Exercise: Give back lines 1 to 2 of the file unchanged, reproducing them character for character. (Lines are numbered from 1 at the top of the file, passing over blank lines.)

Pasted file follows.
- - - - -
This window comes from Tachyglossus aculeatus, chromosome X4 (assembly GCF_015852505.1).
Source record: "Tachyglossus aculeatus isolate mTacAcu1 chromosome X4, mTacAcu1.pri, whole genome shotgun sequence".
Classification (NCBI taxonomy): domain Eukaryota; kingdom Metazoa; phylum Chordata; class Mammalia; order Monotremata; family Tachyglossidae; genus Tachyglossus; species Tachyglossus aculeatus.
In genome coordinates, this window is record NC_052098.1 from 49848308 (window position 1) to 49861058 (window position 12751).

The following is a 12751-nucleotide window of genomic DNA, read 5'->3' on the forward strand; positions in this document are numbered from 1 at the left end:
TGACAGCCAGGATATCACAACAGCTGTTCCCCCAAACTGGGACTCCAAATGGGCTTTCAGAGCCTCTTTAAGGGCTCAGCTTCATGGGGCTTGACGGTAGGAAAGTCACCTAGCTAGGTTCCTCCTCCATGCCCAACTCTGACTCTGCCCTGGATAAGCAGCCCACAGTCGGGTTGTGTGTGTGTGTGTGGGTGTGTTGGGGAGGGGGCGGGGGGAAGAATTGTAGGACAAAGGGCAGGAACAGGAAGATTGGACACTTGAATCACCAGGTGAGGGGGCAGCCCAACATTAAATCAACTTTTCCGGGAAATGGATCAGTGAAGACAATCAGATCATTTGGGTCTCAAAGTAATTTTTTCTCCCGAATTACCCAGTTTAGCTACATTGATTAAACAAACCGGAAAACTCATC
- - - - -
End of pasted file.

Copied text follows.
This window comes from Tachyglossus aculeatus, chromosome X4 (assembly GCF_015852505.1).
Source record: "Tachyglossus aculeatus isolate mTacAcu1 chromosome X4, mTacAcu1.pri, whole genome shotgun sequence".